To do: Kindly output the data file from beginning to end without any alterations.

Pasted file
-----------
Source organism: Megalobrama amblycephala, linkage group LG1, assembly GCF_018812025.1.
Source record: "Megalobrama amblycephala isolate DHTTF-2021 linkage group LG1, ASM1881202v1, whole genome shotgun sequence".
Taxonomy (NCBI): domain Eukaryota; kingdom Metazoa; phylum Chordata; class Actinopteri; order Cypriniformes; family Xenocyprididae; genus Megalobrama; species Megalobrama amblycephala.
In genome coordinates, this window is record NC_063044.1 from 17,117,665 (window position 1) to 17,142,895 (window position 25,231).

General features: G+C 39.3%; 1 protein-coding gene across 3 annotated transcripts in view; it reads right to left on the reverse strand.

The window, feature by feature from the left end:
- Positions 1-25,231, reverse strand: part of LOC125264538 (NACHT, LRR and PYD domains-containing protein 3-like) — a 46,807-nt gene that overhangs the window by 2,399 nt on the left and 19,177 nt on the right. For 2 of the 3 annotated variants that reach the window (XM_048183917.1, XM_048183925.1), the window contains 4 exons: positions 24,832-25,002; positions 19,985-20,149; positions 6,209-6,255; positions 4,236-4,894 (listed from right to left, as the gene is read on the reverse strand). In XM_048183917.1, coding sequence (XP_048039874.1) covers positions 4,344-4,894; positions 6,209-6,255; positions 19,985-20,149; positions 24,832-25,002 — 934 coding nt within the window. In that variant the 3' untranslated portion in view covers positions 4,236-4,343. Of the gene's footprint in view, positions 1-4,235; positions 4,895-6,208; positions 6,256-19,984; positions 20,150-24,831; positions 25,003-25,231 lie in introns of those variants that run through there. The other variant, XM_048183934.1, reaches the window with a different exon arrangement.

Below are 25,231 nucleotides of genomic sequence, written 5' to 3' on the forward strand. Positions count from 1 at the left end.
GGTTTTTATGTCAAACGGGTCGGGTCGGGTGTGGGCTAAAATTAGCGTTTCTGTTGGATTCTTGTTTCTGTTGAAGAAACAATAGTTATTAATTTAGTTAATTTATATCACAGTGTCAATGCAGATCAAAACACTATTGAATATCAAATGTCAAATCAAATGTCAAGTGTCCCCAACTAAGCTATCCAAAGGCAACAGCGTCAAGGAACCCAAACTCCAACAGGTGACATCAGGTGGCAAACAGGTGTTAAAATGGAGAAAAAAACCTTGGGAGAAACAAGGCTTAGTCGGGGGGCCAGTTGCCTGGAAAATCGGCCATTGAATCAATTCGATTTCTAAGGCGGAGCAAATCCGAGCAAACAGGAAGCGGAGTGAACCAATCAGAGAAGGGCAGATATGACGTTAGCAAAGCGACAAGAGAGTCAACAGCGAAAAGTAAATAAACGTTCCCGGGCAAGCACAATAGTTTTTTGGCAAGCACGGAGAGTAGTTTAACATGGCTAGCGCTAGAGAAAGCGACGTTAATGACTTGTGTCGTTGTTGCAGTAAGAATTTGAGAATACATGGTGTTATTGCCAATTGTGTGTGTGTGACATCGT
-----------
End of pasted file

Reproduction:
Source organism: Megalobrama amblycephala, linkage group LG1, assembly GCF_018812025.1.
Source record: "Megalobrama amblycephala isolate DHTTF-2021 linkage group LG1, ASM1881202v1, whole genome shotgun sequence".
Taxonomy (NCBI): domain Eukaryota; kingdom Metazoa; phylum Chordata; class Actinopteri; order Cypriniformes; family Xenocyprididae; genus Megalobrama; species Megalobrama amblycephala.
In genome coordinates, this window is record NC_063044.1 from 17,117,665 (window position 1) to 17,142,895 (window position 25,231).

General features: G+C 39.3%; 1 protein-coding gene across 3 annotated transcripts in view; it reads right to left on the reverse strand.

The window, feature by feature from the left end:
- Positions 1-25,231, reverse strand: part of LOC125264538 (NACHT, LRR and PYD domains-containing protein 3-like) — a 46,807-nt gene that overhangs the window by 2,399 nt on the left and 19,177 nt on the right. For 2 of the 3 annotated variants that reach the window (XM_048183917.1, XM_048183925.1), the window contains 4 exons: positions 24,832-25,002; positions 19,985-20,149; positions 6,209-6,255; positions 4,236-4,894 (listed from right to left, as the gene is read on the reverse strand). In XM_048183917.1, coding sequence (XP_048039874.1) covers positions 4,344-4,894; positions 6,209-6,255; positions 19,985-20,149; positions 24,832-25,002 — 934 coding nt within the window. In that variant the 3' untranslated portion in view covers positions 4,236-4,343. Of the gene's footprint in view, positions 1-4,235; positions 4,895-6,208; positions 6,256-19,984; positions 20,150-24,831; positions 25,003-25,231 lie in introns of those variants that run through there. The other variant, XM_048183934.1, reaches the window with a different exon arrangement.

Below are 25,231 nucleotides of genomic sequence, written 5' to 3' on the forward strand. Positions count from 1 at the left end.
GGTTTTTATGTCAAACGGGTCGGGTCGGGTGTGGGCTAAAATTAGCGTTTCTGTTGGATTCTTGTTTCTGTTGAAGAAACAATAGTTATTAATTTAGTTAATTTATATCACAGTGTCAATGCAGATCAAAACACTATTGAATATCAAATGTCAAATCAAATGTCAAGTGTCCCCAACTAAGCTATCCAAAGGCAACAGCGTCAAGGAACCCAAACTCCAACAGGTGACATCAGGTGGCAAACAGGTGTTAAAATGGAGAAAAAAACCTTGGGAGAAACAAGGCTTAGTCGGGGGGCCAGTTGCCTGGAAAATCGGCCATTGAATCAATTCGATTTCTAAGGCGGAGCAAATCCGAGCAAACAGGAAGCGGAGTGAACCAATCAGAGAAGGGCAGATATGACGTTAGCAAAGCGACAAGAGAGTCAACAGCGAAAAGTAAATAAACGTTCCCGGGCAAGCACAATAGTTTTTTGGCAAGCACGGAGAGTAGTTTAACATGGCTAGCGCTAGAGAAAGCGACGTTAATGACTTGTGTCGTTGTTGCAGTAAGAATTTGAGAATACATGGTGTTATTGCCAATTGTGTGTGTGTGACATCGT